Q. I understand that, according to federal copyright law, I have an automatic copyright to any piece of art I create, but to be able to collect damages on copyright violations, I must actually register my copyright. Registering all my artwork would be quite expensive. Please suggest some practical guidelines on when it’s most prudent to actually register artwork with the copyright office.
Pat Kanzler, Eureka, CA
A. You’re right in saying that whenever an original work of authorship (including artwork) is put into a tangible form, it’s automatically protected by the federal copyright law. (See What Every Artist Should Know About Copyright.) You also correctly stated that before you can enforce your copyright, you have to register it with the United States Copyright Office.
This means you don’t actually have to register your copyright until you want to enforce it by filing a lawsuit for copyright infringement. There is, however, a big advantage to registering the copyright at an earlier date: The remedies available for infringement are much better if the work was registered before the infringement occurs (or if the work is registered within three months of the date the work was first published, in which case, the registration is retroactive to the date of first publication).
According to copyright infringement laws, the standard remedies for copyright violations include actual damages, that being the infringer’s profits or the amount the copyright owner can show was lost because of the infringement. The copyright owner can also obtain an order preventing future copying and requiring all infringing works, including molds, plates, and the like, to be destroyed. Unfortunately, proving what you lost can be hard, and the infringer may not have made much money on sales of the infringing products. Once you consider that you have to pay all the costs involved in litigation, you realize that enforcing your copyright could actually cost you a lot more than you can possibly ever recoup from the infringer.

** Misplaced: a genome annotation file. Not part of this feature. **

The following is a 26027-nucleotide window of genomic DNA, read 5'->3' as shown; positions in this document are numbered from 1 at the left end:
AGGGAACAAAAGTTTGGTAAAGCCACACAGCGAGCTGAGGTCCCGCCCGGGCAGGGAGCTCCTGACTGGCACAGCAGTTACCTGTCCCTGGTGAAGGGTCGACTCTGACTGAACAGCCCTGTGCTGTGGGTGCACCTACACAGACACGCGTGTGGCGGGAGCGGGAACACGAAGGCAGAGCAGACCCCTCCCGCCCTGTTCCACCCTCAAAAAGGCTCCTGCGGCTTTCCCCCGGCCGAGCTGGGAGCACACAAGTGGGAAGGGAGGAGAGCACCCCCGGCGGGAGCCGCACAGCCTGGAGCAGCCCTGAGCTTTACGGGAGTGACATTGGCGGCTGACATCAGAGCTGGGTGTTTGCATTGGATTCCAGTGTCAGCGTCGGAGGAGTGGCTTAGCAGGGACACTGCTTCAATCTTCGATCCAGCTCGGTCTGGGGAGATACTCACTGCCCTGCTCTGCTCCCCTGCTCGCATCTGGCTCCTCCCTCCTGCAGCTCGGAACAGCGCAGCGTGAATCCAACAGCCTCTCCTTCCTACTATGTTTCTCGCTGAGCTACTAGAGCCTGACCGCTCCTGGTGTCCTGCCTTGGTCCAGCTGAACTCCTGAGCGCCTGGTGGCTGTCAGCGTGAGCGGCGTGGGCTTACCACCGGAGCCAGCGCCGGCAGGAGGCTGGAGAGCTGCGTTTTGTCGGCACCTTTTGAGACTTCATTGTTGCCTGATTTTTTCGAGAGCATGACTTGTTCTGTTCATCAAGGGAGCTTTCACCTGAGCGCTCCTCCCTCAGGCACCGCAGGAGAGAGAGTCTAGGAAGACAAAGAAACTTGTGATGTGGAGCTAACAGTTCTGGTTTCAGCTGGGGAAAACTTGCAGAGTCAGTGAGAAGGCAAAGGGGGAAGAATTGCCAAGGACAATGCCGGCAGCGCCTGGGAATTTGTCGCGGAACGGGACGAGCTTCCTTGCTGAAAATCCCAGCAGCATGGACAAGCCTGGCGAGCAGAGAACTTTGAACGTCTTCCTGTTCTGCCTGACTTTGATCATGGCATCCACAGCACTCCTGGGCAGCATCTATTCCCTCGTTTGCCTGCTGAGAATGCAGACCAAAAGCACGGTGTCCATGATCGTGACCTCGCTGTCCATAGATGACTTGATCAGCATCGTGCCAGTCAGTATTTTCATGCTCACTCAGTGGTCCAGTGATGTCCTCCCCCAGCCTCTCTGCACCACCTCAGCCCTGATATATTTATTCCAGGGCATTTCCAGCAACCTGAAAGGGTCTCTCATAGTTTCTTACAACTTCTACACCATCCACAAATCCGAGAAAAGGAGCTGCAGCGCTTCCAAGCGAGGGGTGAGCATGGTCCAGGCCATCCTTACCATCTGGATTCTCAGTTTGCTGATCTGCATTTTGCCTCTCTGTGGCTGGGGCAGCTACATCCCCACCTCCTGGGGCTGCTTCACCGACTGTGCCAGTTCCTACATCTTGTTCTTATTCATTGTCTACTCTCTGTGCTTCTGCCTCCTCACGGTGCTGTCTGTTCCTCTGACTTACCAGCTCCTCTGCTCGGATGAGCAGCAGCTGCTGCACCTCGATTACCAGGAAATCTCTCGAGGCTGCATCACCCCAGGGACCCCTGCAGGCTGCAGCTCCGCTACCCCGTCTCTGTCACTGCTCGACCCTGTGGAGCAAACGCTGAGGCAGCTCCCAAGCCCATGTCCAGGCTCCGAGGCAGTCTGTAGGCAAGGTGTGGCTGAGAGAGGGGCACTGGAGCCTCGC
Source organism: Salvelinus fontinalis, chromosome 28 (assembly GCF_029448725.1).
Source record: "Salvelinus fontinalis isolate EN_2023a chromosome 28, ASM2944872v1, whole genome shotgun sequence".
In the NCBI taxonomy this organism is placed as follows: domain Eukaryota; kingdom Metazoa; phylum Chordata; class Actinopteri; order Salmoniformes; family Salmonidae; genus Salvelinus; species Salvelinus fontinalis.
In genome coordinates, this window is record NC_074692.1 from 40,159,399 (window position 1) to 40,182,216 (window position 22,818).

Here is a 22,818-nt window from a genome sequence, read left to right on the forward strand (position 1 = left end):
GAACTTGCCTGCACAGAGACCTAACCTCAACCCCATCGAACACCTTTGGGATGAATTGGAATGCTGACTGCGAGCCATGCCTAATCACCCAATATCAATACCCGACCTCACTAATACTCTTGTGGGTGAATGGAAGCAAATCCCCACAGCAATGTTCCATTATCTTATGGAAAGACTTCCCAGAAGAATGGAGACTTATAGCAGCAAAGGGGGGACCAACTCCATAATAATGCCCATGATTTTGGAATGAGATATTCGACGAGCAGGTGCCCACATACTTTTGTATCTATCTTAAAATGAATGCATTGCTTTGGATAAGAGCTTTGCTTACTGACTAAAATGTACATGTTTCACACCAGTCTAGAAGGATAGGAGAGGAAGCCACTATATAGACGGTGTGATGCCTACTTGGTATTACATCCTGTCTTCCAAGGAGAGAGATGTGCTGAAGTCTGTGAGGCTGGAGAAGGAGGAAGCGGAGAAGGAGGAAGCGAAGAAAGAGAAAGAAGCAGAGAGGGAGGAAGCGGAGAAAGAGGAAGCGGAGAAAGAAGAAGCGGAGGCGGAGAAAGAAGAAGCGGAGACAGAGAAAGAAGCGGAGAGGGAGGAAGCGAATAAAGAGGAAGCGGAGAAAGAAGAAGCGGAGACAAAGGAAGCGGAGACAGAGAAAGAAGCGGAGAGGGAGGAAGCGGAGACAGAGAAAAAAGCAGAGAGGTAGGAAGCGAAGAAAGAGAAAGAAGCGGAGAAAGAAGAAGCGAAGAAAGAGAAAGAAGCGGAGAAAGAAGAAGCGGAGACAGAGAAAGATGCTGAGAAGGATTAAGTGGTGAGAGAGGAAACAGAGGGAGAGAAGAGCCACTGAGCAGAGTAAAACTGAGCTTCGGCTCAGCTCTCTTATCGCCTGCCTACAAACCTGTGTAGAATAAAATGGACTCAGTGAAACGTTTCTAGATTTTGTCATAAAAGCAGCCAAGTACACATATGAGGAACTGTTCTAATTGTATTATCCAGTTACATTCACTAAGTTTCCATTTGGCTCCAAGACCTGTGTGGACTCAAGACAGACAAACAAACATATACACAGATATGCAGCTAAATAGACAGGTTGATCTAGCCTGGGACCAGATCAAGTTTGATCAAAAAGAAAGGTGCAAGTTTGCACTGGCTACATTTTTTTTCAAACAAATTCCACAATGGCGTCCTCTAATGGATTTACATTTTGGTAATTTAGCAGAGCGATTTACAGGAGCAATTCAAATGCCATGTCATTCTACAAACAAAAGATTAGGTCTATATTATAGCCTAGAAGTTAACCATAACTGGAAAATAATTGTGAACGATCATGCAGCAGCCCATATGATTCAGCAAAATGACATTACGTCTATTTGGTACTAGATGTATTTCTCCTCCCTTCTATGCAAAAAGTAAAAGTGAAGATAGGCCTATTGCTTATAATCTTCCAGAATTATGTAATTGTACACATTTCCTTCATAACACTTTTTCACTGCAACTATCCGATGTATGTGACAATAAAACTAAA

Why Register Copyright Early
If, however, you register the copyright to your work before a copyright infringement occurs (or within three months of first publication), you are also entitled to recover the reasonable attorney’s fees you spend enforcing your copyright against the infringer. Also, you can choose whether you would like to be awarded your actual damages or statutory damages. Statutory damages are of no less than $750 and no more than $30,000, unless the copyright owner can show that the infringement was willful, in which case they can be up to $150,000. As you can see, there’s a strong incentive for registering your work with the Copyright Office at the earliest possible date.
The only recommendation I can make without having more information is that if the artist feels that the work is likely to be infringed, then early copyright registration is certainly a good idea. Note that, in some situations, there are ways to register works as a group to save money, so you might want to review the Copyright Office website (www.copyright.gov) or contact an intellectual property lawyer for more details.
This Ask the Experts Q&A, by Leonard DuBoff, first appeared in the July/August 2012 issue of The Artist’s Magazine (click here to order a subscription). Copyright laws are subject to change. This article reflects the laws in effect at the time the article was written.
Leonard DuBoff was a law professor for more than 24 years and has testified in Congress in support of laws for creative people, including the Visual Artists Rights Act of 1990. A practicing attorney and pioneer in the field of art law, he has also assisted in drafting numerous states’ art laws and has authored more than 20 books. In addition, he writes regular columns for such magazines as Communication Arts, Interface and Glass Craftsman. For further information, visit www.dubofflaw.com.
You might also find these resources on federal copyright law and other legal or business topics helpful:
- What Every Artist Should Know About Copyright
- Copying Artwork
- Copying Photos
- Business and Legal Guide for the Visual Artist, 5th edition; by Tad Crawford
- Business and Legal Forms for Fine Artists, 3rd edition; by Tad Crawford
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